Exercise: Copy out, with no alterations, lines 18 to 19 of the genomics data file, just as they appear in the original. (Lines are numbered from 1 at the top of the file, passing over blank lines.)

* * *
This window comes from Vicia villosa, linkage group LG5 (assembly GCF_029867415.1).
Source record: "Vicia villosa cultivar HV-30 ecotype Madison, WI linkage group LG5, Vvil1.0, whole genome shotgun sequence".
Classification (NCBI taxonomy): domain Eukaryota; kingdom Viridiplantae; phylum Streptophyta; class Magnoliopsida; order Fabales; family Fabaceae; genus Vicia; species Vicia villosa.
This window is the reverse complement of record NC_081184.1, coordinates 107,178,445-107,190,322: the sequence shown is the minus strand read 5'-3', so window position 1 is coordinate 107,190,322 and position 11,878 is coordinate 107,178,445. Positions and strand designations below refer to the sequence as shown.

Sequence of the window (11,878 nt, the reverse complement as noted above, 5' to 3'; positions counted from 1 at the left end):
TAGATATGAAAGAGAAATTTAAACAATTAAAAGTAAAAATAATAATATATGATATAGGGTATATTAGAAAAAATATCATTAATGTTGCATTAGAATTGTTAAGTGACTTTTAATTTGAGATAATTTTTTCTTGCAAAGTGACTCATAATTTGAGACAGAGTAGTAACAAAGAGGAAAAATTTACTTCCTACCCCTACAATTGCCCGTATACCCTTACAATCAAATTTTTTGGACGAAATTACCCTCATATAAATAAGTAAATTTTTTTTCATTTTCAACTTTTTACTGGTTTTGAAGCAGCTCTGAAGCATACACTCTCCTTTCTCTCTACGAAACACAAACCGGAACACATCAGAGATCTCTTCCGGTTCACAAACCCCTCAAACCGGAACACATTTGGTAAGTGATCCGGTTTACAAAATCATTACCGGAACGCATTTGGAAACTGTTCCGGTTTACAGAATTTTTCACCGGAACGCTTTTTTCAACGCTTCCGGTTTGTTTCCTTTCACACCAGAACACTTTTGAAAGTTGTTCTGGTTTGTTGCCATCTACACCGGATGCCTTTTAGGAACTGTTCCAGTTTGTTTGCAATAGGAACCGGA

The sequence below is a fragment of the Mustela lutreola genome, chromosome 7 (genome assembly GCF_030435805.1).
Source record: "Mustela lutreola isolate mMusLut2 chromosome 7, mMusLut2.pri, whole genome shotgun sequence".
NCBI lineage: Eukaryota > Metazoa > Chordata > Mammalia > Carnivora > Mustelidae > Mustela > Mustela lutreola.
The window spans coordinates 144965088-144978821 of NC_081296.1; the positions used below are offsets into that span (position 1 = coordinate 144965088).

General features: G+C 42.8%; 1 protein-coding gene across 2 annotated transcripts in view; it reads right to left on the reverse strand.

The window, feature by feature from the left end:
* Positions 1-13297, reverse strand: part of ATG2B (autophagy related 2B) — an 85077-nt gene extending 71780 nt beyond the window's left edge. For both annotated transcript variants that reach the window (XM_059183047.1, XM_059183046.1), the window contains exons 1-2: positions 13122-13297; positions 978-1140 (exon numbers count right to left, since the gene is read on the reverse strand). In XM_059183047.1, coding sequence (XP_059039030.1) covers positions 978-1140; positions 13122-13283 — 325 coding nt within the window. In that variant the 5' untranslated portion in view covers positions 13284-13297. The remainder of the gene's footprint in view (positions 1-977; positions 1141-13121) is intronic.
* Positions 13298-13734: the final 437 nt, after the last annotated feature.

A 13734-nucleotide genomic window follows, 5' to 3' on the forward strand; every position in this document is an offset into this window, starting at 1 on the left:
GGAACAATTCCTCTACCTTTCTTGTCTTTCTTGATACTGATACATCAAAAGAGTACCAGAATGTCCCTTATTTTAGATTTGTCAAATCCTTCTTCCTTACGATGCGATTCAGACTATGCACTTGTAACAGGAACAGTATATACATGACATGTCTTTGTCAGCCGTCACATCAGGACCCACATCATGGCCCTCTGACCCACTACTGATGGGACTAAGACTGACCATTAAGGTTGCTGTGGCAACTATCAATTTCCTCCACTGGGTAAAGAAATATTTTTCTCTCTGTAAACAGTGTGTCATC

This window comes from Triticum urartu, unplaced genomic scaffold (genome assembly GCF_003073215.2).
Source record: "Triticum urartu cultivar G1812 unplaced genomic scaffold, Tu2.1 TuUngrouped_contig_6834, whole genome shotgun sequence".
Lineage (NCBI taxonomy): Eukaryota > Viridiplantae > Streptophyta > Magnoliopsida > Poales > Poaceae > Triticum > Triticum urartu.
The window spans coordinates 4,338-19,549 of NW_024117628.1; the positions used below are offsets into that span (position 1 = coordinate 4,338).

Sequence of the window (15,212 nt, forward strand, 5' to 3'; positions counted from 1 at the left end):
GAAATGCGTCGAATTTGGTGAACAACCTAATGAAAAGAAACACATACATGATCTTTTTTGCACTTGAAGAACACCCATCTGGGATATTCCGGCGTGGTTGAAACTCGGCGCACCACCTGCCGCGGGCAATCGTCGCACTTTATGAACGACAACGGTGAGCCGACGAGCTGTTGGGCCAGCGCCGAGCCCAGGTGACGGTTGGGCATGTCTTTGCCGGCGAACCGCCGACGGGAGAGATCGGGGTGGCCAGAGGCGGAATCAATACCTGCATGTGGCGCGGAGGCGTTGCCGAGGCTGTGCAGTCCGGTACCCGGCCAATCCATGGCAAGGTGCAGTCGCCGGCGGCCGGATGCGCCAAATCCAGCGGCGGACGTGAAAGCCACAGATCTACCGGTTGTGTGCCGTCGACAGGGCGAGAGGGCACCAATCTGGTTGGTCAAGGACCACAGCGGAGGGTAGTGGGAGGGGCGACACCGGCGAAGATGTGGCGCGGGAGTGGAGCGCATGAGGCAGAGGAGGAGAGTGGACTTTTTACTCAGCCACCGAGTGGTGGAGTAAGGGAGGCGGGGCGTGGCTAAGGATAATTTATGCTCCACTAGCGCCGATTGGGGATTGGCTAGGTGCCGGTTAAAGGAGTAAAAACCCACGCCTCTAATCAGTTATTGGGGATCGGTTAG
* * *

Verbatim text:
Source record: "Triticum urartu cultivar G1812 unplaced genomic scaffold, Tu2.1 TuUngrouped_contig_6834, whole genome shotgun sequence".
Lineage (NCBI taxonomy): Eukaryota > Viridiplantae > Streptophyta > Magnoliopsida > Poales > Poaceae > Triticum > Triticum urartu.